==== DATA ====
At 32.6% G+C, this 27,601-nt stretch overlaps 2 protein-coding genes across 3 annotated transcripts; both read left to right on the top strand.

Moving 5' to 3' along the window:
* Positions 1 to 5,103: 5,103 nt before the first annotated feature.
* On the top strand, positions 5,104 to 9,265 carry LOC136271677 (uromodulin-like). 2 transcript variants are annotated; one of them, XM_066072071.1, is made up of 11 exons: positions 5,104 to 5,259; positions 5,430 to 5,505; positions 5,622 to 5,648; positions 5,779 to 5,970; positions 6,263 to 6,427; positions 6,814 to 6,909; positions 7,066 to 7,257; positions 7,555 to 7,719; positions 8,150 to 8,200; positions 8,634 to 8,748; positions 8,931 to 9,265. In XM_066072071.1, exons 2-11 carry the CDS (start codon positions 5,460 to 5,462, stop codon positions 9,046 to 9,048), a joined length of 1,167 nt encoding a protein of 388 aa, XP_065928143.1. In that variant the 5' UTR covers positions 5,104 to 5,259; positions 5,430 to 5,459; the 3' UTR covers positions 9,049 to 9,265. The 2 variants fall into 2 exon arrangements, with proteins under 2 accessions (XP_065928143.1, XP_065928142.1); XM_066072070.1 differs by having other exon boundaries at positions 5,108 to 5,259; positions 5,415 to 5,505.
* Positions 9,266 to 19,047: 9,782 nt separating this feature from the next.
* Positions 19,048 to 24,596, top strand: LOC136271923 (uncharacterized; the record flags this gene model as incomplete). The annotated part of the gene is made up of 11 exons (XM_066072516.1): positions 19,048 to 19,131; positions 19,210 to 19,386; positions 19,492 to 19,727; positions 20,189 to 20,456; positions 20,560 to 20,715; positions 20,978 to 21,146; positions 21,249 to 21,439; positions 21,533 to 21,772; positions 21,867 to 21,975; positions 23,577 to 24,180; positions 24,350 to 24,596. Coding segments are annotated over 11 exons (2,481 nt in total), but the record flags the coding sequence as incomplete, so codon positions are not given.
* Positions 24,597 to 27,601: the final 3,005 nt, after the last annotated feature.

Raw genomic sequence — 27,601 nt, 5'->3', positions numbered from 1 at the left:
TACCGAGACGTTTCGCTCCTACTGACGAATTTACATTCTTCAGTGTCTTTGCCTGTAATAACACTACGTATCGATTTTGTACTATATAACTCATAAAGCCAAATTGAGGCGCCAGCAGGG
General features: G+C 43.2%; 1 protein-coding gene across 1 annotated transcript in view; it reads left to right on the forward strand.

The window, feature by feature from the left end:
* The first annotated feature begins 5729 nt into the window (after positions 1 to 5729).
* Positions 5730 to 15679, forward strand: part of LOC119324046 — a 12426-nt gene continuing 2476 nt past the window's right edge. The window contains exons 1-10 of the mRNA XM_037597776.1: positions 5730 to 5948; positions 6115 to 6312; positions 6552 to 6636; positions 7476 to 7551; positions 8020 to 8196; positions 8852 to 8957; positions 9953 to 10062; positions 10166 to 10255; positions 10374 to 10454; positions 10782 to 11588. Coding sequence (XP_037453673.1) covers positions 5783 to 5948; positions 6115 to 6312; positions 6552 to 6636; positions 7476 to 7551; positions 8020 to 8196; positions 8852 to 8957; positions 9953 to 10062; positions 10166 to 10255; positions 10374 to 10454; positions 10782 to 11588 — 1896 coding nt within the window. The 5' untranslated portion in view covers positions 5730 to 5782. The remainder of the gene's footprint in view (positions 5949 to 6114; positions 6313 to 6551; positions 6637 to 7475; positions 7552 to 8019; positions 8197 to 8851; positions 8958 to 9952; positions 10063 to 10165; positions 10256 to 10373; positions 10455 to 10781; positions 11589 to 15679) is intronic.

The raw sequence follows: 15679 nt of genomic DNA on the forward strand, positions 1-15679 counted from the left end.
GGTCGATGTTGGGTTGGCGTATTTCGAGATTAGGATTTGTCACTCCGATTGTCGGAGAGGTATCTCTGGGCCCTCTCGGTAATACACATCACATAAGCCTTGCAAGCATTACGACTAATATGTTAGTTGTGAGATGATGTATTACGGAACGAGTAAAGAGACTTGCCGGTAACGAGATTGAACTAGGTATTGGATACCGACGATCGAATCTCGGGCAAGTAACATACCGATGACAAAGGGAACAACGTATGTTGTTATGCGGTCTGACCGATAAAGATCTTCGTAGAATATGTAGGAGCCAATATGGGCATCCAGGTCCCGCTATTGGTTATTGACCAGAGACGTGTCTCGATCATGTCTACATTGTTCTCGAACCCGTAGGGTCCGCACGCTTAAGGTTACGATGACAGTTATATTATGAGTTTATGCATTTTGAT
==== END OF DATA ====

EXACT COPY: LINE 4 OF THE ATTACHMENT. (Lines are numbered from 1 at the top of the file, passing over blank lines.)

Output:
* On the top strand, positions 5,104 to 9,265 carry LOC136271677 (uromodulin-like). 2 transcript variants are annotated; one of them, XM_066072071.1, is made up of 11 exons: positions 5,104 to 5,259; positions 5,430 to 5,505; positions 5,622 to 5,648; positions 5,779 to 5,970; positions 6,263 to 6,427; positions 6,814 to 6,909; positions 7,066 to 7,257; positions 7,555 to 7,719; positions 8,150 to 8,200; positions 8,634 to 8,748; positions 8,931 to 9,265. In XM_066072071.1, exons 2-11 carry the CDS (start codon positions 5,460 to 5,462, stop codon positions 9,046 to 9,048), a joined length of 1,167 nt encoding a protein of 388 aa, XP_065928143.1. In that variant the 5' UTR covers positions 5,104 to 5,259; positions 5,430 to 5,459; the 3' UTR covers positions 9,049 to 9,265. The 2 variants fall into 2 exon arrangements, with proteins under 2 accessions (XP_065928143.1, XP_065928142.1); XM_066072070.1 differs by having other exon boundaries at positions 5,108 to 5,259; positions 5,415 to 5,505.